“ If, therefore, we admit that the Bible is Divinely inspired, we cannot with propriety either doubt the expediency of comparing scientific opinions and the testimony of God, or prefer our deductions to the explicit statements of Scripture. But we must rather experience a pleasing satisfaction in having a common test by which to estimate the value of accumulating knowledge; for, when we examine the sacred word of God for a history of the creation of the world, we come to the Creator for information concerning his own work, and the process by which he exerted his infinite power.”
“ The history which Moses has given us of the creation of the world, and its state till the commencement of the days, is evidently a mere outline. The great object of the Divine Spirit, under whose guidance he wrote, was to detail the history of man, his character, condition, and prospects. He has, notwithstanding, furnished us with a few general facts, which are rather to direct our inquiries than to suspend them. Of those particular subjects on which he has not treated, we are at perfect liberty to form our own opinions. A theory of the formation of the earth ought therefore to be only a detailed description of the Mosaical history, a finished picture from the outline sketch which the Jewish legislator has given us.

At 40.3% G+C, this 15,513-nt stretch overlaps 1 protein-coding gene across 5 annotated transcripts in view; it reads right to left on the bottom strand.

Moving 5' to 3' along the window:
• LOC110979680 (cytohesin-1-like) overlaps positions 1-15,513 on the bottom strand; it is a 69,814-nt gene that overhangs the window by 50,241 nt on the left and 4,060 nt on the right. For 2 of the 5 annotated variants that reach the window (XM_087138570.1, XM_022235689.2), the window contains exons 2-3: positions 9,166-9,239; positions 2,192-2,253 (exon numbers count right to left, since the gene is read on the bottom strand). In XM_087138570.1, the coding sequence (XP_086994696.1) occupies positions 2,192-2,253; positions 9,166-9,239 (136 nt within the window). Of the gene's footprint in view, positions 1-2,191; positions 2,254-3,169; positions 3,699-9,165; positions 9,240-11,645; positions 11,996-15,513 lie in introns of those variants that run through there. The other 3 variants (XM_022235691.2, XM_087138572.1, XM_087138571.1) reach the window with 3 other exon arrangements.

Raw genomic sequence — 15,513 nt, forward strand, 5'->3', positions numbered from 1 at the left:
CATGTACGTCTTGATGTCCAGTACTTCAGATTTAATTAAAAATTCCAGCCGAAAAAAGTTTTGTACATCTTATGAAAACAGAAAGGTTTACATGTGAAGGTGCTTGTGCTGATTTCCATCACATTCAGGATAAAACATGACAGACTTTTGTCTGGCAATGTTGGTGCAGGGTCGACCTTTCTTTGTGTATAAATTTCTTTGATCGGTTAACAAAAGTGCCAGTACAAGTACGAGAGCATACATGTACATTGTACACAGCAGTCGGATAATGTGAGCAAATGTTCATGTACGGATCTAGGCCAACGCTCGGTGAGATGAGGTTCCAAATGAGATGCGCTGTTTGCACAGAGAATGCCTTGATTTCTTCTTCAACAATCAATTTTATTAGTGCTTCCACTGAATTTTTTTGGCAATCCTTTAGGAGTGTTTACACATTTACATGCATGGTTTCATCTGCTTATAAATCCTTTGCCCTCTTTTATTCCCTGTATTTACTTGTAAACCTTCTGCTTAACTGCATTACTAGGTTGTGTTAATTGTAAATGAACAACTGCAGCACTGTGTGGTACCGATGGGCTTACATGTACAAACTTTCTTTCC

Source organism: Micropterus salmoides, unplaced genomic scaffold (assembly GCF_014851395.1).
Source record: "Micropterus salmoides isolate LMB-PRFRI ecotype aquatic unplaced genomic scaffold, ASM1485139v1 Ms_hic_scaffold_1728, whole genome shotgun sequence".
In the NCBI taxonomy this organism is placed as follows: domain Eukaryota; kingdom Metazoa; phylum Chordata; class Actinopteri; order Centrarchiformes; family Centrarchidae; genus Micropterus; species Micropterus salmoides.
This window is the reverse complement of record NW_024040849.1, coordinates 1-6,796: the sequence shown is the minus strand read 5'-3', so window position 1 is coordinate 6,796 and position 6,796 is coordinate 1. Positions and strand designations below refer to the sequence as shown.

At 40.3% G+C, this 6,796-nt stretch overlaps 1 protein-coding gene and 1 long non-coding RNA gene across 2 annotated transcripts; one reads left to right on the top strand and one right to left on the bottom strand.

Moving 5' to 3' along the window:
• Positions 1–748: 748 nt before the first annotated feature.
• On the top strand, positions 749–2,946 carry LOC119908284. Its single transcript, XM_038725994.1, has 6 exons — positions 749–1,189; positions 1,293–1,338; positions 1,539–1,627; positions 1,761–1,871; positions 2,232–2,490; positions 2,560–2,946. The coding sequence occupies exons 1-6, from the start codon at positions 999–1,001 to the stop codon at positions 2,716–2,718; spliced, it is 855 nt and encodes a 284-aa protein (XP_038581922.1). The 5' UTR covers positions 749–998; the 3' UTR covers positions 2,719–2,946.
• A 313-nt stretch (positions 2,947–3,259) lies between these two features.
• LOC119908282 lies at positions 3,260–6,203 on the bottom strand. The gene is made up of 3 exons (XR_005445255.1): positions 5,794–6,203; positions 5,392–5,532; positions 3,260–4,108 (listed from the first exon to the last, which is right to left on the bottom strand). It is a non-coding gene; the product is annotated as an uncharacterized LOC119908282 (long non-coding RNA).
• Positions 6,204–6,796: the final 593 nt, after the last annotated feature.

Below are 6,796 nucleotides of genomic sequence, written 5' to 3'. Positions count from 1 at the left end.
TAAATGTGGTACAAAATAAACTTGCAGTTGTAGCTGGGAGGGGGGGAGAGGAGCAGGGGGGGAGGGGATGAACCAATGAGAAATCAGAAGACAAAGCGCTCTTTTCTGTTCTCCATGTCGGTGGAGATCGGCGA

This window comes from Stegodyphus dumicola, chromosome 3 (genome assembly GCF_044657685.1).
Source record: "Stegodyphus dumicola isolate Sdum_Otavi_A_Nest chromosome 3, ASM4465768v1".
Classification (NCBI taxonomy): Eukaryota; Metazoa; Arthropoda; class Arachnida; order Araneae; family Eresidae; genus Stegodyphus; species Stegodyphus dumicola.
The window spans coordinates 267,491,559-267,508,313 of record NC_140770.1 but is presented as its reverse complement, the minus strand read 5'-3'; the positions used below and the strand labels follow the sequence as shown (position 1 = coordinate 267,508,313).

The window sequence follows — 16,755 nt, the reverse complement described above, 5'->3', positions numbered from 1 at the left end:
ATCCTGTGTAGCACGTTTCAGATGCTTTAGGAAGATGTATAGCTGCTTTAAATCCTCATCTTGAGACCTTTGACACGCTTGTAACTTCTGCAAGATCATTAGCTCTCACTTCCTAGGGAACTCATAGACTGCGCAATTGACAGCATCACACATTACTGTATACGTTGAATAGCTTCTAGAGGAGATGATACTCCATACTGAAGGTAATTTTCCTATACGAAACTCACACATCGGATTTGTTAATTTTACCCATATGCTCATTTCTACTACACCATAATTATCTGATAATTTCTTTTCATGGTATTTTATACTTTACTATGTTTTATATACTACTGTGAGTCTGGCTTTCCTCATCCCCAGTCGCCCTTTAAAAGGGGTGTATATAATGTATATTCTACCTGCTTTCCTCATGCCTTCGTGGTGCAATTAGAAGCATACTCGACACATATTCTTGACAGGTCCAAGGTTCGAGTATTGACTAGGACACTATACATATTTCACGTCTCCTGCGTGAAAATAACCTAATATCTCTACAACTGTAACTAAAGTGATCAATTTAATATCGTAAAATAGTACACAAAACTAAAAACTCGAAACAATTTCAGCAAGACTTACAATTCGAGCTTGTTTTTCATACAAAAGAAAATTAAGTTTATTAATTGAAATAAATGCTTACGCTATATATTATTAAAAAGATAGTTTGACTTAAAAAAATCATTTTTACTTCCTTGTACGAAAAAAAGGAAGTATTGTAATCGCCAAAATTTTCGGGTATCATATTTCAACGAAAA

« The first chapter of Genesis, which contains all that God has revealed concerning the creation, may be divided into three periods : first, there is a statement that the heavens and the earth were formed by God. There is then a description of the earth previous to the days of creation, and afterwards a somewhat detailed account of the order in wbich the Almighty furnished the world during the six days.
“ All the sacred writers insist upon the creation of the universe by God; he is the Christ. Observ, No. 371. 5 D